Blog Posts for Massachusetts

The Hills (and Country) are Alive with Arts Education!

Posted by Ms. Lauren S. Hess, Aug 28, 2015 0 comments

I returned home from the Americans for the Arts 2015 Annual Convention in June with information and ideas swimming in my head, and hope rising in my heart for the optimistic future of arts education. There are numerous areas of the country where great things are happening to provide access to quality arts education for all children in a district, city, or county, depending on the location and size of the program.

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The "Graying" of America: An Opportunity to Add Color and Artistic Expression

Posted by Robert Lynch, Jul 16, 2015 0 comments

This post by Robert Lynch was originally published on July 15, 2015 by the Huffington Post.

A "first" for my mother came just days shy of her most recent significant birthday -- the exact number for which she does not want to see printed here. As I helped to set up her first major art gallery exhibit in Falmouth, Massachusetts, I marveled at how full of life she was, radiating joy as she showed her work to fellow artists, family and guests. The windswept beaches of her Cape Cod home, colorful harbors, cozy New England cottages, rolling hills and old barns -- she transformed her life experiences into beautiful works of oils and acrylics.

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Five Fundamentals to Creating a District Arts Plan

Posted by Una McAlinden, May 21, 2015 2 comments

Although each of us can probably recall a time when success could be defined as not losing (too much) ground, we all want to feel like our efforts have been worth the commitment and have made a lasting difference in some way.

During my ten years at ArtsEd Washington, we saw these rewards when we worked with school principals implementing the Principals Arts Leadership program to help them be effective instructional leaders for the arts. This program confirmed the importance of the principals’ role in the day-to-day provision of arts learning and also illuminated for us how difficult that role is to sustain without the context of a supportive school district publicly committed to the arts.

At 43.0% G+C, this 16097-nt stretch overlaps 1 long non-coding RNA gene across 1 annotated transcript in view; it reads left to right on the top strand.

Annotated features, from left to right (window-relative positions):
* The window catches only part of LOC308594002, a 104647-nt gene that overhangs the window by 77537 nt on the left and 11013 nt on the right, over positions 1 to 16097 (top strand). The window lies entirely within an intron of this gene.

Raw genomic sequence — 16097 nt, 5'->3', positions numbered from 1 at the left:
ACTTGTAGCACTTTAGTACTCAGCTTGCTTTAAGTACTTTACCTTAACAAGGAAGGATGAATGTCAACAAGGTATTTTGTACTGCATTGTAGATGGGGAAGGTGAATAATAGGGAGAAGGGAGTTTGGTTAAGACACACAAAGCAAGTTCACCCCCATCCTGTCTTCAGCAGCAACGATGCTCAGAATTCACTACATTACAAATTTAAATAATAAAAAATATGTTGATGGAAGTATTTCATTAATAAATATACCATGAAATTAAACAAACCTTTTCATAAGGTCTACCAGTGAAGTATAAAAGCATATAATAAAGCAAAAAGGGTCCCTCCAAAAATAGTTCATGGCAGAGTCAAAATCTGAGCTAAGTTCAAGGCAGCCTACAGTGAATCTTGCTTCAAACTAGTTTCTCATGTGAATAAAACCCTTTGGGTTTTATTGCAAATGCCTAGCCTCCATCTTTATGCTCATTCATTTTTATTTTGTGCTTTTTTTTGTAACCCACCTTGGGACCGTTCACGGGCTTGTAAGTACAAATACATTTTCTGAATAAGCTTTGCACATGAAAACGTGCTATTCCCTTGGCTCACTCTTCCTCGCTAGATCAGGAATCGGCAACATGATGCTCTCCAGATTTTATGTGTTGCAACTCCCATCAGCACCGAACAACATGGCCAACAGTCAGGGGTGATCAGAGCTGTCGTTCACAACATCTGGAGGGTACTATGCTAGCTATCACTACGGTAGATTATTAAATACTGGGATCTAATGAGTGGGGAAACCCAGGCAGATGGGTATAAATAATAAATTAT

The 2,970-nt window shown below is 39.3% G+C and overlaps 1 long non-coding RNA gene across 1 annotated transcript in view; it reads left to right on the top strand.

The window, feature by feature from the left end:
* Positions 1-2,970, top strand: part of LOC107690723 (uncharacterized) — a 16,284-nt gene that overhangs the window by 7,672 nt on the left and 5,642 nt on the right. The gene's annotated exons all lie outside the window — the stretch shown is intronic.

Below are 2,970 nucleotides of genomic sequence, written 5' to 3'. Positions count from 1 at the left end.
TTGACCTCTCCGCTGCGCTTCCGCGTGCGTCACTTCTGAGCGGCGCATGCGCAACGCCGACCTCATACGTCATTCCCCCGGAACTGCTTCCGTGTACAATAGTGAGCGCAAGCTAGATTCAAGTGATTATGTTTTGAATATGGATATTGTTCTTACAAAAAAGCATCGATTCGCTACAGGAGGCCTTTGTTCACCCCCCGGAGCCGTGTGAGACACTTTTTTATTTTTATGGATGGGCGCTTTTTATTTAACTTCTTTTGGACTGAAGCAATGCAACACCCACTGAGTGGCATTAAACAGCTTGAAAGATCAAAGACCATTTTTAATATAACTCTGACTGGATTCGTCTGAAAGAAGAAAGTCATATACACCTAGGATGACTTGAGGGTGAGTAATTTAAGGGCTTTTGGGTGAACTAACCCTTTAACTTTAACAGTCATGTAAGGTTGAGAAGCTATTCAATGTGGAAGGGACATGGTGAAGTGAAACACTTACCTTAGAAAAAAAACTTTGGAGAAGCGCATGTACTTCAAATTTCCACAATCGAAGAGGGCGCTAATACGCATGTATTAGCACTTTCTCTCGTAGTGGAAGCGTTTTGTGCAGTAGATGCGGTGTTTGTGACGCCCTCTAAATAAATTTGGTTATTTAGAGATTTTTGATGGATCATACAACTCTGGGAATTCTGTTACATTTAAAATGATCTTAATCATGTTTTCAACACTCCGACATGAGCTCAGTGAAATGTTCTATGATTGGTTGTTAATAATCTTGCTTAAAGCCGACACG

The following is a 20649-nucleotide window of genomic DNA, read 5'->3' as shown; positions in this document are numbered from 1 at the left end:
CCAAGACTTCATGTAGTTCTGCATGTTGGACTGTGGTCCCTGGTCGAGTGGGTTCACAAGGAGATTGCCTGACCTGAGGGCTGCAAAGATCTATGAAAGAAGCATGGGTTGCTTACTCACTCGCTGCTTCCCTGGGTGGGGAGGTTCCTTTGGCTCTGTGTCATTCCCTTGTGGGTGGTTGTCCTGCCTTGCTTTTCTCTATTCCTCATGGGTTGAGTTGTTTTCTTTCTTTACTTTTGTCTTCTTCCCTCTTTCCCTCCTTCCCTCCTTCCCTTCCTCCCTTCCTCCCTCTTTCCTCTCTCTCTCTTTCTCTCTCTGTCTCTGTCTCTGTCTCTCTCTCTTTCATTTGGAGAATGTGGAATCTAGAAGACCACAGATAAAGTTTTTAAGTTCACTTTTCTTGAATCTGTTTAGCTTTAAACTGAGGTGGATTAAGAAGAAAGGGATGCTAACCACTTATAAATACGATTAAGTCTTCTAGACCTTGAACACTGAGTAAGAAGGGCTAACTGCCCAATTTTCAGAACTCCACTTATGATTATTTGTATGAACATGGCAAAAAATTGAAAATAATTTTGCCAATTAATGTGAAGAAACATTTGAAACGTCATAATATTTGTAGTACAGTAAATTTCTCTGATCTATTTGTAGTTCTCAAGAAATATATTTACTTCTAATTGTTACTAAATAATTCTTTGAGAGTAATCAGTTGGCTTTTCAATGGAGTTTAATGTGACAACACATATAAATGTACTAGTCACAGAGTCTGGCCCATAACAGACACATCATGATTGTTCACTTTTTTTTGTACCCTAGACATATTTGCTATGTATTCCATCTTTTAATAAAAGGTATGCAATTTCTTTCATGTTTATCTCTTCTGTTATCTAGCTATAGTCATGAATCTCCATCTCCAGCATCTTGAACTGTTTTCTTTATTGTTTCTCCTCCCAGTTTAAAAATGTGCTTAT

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The Role of the Arts Specialist

Posted by Ms. Lauren S. Hess, May 19, 2015 2 comments

Public schools are full of turmoil these days. Debate over the shift to the Common Core Standards that has taken place over the last few years is causing tension. Teachers are working overtime to figure out the new standardized tests that have been created by the Partnership for Assessment of Readiness for College and Careers (PARCC) to assess the new standards. People are concerned about the amount of standardized testing occurring in our schools throughout the year. Most recently, parents in some communities are taking action and pulling their children from taking the standardized tests.

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Not Your Average Convention Center

Posted by James Rooney, Apr 30, 2015 0 comments

When most people think about a convention center, they think of a stark gray, open exhibit hall. It’s true, most meetings facilities are purposefully very empty and plain, allowing for greater flexibility and customization depending on the meeting planners needs and set up. But when we built the BCEC 15 years ago, I wanted to change the perception of the “ugly convention center,” not just by enlisting a world class architect in Raphael Vinoly to create a distinctive exterior design, but by also rethinking the interior, creating warm, bright, and vibrant spaces that were more inviting than the convention center’s meeting planners were used to visiting in the past.

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Mission Creep

Posted by , Apr 19, 2015 0 comments



In Boston, a nonprofit organization called the Theatre Offensive came to the conclusion that the work they were doing – the work that their mission mandated – was stale. When the company was founded, it was a challenge to find live performances that addressed LGBT issues and contained LGBT characters. TTO strove to make that comment widely available in Boston. Now that theatre addressing sexual orientation and gender identity has become common in Boston proper, TTO’s adherence to its mission - to make queer-themed plays accessible - suddenly feels out of touch with the energy behind its founding.

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